Pencil-sketch illustration of songwriter Diane Warren sitting at a piano, wearing a sweater that reads “determined.” Watercolor detail in pink, purple, and blue.

Queue & A


Diane
Warren

Netflix stars answer Queue’s questions about creativity and craft.

S

Songwriter Diane Warren has her Grammy, her Emmy, and her Golden Globe. She’s got 11 Academy Award nominations, 32 top-10 songs, and a place in the Songwriters Hall of Fame. You’ve heard what she can do. Now, Warren takes her turn answering Queue’s Q’s about her career and her work on the song “Io Sí” (“Seen”), from the movie La vita davanti a sé (The Life Ahead).


Queue: When did you begin writing music?
Diane Warren: I started writing songs when I was about 10 or 11. And then when I was about 14, I became totally obsessed with it.

Was there a particular song or performance that made you fall in love with composition? 
DW: What was electrifying for me was seeing the Beatles on The Ed Sullivan Show as a little kid. I think that was a lightning bolt to a lot of people, including me.

A watercolor illustration of a Ludwig bass drum repping the Beatles. Some 73 million people watched the band’s U.S. debut on The Ed Sullivan Show in 1964, and Diane Warren was one of them!

What was the first record you bought with your own money?
DW: Meet the Beatles! I had my mom buy it, but that’s not the same. I don’t know what the first album I bought with my own money was. I always tried to get my parents to buy everything.

Do you have a favorite collaboration from your illustrious career?

DW: There have been so many, from being in the studio hearing Beyoncé sing “I Was Here,” to Steven Tyler and “I Don’t Want to Miss a Thing,” to Laura Pausini and “Io Sì” — hearing how great that came out.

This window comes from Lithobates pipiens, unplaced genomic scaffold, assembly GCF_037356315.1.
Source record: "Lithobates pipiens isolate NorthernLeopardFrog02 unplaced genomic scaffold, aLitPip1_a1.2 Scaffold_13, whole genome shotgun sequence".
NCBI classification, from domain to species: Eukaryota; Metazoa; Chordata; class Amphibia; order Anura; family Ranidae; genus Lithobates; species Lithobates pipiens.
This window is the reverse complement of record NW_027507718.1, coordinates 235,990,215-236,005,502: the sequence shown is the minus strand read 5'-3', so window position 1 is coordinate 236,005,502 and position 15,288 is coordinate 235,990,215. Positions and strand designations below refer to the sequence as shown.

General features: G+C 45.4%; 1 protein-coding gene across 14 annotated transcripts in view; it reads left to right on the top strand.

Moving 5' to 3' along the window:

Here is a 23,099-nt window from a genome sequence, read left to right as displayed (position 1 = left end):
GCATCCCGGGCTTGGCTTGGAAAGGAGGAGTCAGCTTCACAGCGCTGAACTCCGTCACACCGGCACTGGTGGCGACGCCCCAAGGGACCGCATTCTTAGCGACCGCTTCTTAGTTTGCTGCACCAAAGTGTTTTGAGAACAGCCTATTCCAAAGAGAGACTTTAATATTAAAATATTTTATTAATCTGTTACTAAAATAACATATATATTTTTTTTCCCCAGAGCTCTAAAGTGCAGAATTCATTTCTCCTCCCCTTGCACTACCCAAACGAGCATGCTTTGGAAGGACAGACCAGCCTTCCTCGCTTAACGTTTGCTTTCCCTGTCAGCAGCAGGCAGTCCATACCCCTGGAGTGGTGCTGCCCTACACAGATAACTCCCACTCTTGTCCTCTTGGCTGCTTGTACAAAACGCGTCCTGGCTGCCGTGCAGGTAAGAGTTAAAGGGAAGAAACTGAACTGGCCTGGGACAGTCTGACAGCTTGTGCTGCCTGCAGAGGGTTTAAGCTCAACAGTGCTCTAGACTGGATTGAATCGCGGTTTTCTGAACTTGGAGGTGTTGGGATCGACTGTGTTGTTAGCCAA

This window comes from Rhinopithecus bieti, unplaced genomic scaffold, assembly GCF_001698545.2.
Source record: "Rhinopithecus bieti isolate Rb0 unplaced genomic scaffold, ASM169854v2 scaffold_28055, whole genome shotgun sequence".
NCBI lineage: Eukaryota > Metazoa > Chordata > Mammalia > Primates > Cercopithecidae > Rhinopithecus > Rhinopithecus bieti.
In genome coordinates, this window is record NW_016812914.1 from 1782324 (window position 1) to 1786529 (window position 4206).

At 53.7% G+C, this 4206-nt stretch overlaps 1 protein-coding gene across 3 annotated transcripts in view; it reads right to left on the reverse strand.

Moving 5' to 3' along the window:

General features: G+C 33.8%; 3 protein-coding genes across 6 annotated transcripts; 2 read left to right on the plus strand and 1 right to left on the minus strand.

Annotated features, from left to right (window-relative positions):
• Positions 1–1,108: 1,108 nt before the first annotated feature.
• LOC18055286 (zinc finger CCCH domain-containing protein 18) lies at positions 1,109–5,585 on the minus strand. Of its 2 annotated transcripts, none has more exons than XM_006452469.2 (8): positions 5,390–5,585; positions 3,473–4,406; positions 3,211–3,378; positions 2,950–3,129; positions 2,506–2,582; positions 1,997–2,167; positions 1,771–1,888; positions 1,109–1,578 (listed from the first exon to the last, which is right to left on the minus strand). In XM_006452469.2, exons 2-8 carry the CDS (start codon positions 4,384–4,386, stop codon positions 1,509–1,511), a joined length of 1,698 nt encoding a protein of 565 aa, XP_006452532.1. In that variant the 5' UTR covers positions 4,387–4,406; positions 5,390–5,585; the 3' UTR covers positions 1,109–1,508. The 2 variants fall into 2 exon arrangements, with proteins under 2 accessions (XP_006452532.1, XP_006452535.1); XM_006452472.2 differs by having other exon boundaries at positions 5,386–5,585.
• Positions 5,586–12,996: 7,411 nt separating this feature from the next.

What’s your favorite music moment in a film? 
DW: Probably “Born Free” in the movie Born Free. Or “To Sir, with Love.”
Where do you keep your Grammy, Emmy, and Golden Globe statues? 
DW: I only have one Grammy, and it lives in my office next to the Golden Globe, next to the Emmy. They’re on my piano, and right next to that I have a note from Ruth Bader Ginsburg. She wrote me a beautiful note because I wrote “I’ll Fight” for the RBG documentary.

A watercolor illustration of a Golden Globe, a Grammy, and an Emmy statue — all awards that Diane Warren has won. Not quite an Egot, she’s an Egg!

Describe your process writing “Io Sì” (“Seen”) and working with Laura Pausini and Niccolò Agliardi.
DW: I get these titles in my head when I’m reading a script. What am I taking away from this? “Seen.” They see each other; they see each other for the beautiful people they are. My process was sitting by myself and writing the song.

A watercolor illustration of pages from a script. A songwriter’s got to do her homework.

This is the first foreign-language song you’ve written. 
DW: I’ve never had a song done in another language in a movie before. And this song, in Italian, just becomes this whole other animal, right? I have people calling me and going, “I don’t know what it’s saying, but I’m sitting here sobbing.” I’m honored to have my song be a part of this movie. It’s a beautiful movie with a beautiful message.

What was the last thing you watched on Netflix?
DW: The Queen’s Gambit, which is the best thing I’ve ever seen on TV. 

Watch La vita davanti a sé
on Netflix now.